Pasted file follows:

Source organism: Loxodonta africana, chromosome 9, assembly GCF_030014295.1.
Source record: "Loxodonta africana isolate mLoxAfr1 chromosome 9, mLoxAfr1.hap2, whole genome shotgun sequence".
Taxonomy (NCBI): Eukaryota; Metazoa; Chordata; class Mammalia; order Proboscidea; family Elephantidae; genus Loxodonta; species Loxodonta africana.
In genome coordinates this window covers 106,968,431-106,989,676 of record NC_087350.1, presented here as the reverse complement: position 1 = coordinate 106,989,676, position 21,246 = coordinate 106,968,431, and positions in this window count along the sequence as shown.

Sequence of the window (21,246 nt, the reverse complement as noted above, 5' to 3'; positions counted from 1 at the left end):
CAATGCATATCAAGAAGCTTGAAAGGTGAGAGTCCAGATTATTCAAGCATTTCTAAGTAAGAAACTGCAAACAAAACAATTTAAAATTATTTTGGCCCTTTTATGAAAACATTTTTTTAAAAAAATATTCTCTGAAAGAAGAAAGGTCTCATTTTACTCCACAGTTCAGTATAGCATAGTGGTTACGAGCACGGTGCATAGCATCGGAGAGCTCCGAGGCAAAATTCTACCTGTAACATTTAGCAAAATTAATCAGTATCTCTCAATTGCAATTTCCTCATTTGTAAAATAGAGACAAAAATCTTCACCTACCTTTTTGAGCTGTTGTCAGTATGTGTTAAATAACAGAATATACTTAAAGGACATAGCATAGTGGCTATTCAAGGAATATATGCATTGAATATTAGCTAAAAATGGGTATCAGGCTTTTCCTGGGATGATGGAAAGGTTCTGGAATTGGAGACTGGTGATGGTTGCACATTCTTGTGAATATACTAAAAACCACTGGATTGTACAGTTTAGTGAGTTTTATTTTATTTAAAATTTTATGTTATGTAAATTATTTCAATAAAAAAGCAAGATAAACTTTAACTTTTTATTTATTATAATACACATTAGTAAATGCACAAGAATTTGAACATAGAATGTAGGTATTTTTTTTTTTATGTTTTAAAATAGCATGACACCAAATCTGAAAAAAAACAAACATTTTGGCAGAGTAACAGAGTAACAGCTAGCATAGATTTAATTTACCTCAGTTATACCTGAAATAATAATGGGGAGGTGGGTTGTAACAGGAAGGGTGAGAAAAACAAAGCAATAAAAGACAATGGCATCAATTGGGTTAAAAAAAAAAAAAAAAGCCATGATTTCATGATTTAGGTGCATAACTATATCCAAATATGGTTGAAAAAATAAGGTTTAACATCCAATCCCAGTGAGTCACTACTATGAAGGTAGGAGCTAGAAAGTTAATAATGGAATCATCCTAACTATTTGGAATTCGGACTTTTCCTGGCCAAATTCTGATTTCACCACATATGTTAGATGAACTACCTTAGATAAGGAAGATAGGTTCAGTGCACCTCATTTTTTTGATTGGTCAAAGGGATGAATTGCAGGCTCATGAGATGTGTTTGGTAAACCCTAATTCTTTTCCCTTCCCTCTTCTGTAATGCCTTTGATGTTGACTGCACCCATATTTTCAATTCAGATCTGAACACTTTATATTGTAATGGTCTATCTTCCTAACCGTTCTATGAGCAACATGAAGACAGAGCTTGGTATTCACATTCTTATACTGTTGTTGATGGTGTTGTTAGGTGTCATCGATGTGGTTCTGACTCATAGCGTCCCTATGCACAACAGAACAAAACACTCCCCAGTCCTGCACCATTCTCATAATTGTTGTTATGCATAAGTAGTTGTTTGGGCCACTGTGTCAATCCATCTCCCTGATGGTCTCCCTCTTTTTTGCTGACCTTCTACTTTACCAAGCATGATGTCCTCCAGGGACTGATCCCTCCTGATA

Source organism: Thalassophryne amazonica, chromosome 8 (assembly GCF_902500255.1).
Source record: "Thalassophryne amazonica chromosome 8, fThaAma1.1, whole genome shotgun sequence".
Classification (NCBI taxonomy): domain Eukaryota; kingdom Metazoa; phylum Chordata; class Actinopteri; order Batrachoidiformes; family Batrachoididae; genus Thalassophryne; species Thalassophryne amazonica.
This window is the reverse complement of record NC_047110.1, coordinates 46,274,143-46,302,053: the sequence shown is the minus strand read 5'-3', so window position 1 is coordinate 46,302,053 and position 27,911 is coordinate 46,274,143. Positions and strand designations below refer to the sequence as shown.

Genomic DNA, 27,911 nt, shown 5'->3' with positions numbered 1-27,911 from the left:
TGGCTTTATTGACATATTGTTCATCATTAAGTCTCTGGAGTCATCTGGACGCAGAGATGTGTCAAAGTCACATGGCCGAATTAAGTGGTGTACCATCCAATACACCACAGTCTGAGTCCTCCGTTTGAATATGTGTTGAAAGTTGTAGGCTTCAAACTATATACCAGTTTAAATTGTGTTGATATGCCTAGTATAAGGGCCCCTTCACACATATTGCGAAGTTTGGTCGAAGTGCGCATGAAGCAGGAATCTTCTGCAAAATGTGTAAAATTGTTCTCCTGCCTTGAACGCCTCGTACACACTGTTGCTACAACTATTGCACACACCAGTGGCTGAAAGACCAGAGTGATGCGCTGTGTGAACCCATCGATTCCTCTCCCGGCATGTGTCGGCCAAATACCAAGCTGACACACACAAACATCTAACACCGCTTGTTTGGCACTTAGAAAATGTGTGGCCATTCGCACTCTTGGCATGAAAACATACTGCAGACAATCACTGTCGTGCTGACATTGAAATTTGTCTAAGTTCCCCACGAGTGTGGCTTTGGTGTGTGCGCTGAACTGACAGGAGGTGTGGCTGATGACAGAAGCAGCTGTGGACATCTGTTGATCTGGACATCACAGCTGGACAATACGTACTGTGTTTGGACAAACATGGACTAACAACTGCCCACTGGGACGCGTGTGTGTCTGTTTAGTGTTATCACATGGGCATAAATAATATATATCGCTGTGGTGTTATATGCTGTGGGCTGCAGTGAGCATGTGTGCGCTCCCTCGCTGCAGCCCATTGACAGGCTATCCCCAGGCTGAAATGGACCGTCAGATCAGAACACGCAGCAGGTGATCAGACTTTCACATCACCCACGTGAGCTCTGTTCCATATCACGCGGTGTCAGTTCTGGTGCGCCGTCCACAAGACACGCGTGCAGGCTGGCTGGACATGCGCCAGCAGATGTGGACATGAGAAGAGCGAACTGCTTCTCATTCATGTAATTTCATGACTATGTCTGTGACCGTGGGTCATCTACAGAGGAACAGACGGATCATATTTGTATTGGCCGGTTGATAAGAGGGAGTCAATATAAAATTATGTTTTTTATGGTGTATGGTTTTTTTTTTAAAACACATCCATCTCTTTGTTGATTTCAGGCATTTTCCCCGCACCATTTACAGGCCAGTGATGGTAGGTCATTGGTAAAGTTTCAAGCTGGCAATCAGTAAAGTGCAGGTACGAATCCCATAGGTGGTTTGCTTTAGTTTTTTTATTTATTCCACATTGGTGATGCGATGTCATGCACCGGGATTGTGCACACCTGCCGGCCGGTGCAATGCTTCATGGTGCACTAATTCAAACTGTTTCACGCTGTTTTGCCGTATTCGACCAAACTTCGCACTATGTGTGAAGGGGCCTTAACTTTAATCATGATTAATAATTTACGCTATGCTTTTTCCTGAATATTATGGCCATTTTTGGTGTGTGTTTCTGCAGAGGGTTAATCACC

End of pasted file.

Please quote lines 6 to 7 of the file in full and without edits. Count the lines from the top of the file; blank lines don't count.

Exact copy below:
CAATGCATATCAAGAAGCTTGAAAGGTGAGAGTCCAGATTATTCAAGCATTTCTAAGTAAGAAACTGCAAACAAAACAATTTAAAATTATTTTGGCCCTTTTATGAAAACATTTTTTTAAAAAAATATTCTCTGAAAGAAGAAAGGTCTCATTTTACTCCACAGTTCAGTATAGCATAGTGGTTACGAGCACGGTGCATAGCATCGGAGAGCTCCGAGGCAAAATTCTACCTGTAACATTTAGCAAAATTAATCAGTATCTCTCAATTGCAATTTCCTCATTTGTAAAATAGAGACAAAAATCTTCACCTACCTTTTTGAGCTGTTGTCAGTATGTGTTAAATAACAGAATATACTTAAAGGACATAGCATAGTGGCTATTCAAGGAATATATGCATTGAATATTAGCTAAAAATGGGTATCAGGCTTTTCCTGGGATGATGGAAAGGTTCTGGAATTGGAGACTGGTGATGGTTGCACATTCTTGTGAATATACTAAAAACCACTGGATTGTACAGTTTAGTGAGTTTTATTTTATTTAAAATTTTATGTTATGTAAATTATTTCAATAAAAAAGCAAGATAAACTTTAACTTTTTATTTATTATAATACACATTAGTAAATGCACAAGAATTTGAACATAGAATGTAGGTATTTTTTTTTTTATGTTTTAAAATAGCATGACACCAAATCTGAAAAAAAACAAACATTTTGGCAGAGTAACAGAGTAACAGCTAGCATAGATTTAATTTACCTCAGTTATACCTGAAATAATAATGGGGAGGTGGGTTGTAACAGGAAGGGTGAGAAAAACAAAGCAATAAAAGACAATGGCATCAATTGGGTTAAAAAAAAAAAAAAAAGCCATGATTTCATGATTTAGGTGCATAACTATATCCAAATATGGTTGAAAAAATAAGGTTTAACATCCAATCCCAGTGAGTCACTACTATGAAGGTAGGAGCTAGAAAGTTAATAATGGAATCATCCTAACTATTTGGAATTCGGACTTTTCCTGGCCAAATTCTGATTTCACCACATATGTTAGATGAACTACCTTAGATAAGGAAGATAGGTTCAGTGCACCTCATTTTTTTGATTGGTCAAAGGGATGAATTGCAGGCTCATGAGATGTGTTTGGTAAACCCTAATTCTTTTCCCTTCCCTCTTCTGTAATGCCTTTGATGTTGACTGCACCCATATTTTCAATTCAGATCTGAACACTTTATATTGTAATGGTCTATCTTCCTAACCGTTCTATGAGCAACATGAAGACAGAGCTTGGTATTCACATTCTTATACTGTTGTTGATGGTGTTGTTAGGTGTCATCGATGTGGTTCTGACTCATAGCGTCCCTATGCACAACAGAACAAAACACTCCCCAGTCCTGCACCATTCTCATAATTGTTGTTATGCATAAGTAGTTGTTTGGGCCACTGTGTCAATCCATCTCCCTGATGGTCTCCCTCTTTTTTGCTGACCTTCTACTTTACCAAGCATGATGTCCTCCAGGGACTGATCCCTCCTGATA

Source organism: Thalassophryne amazonica, chromosome 8 (assembly GCF_902500255.1).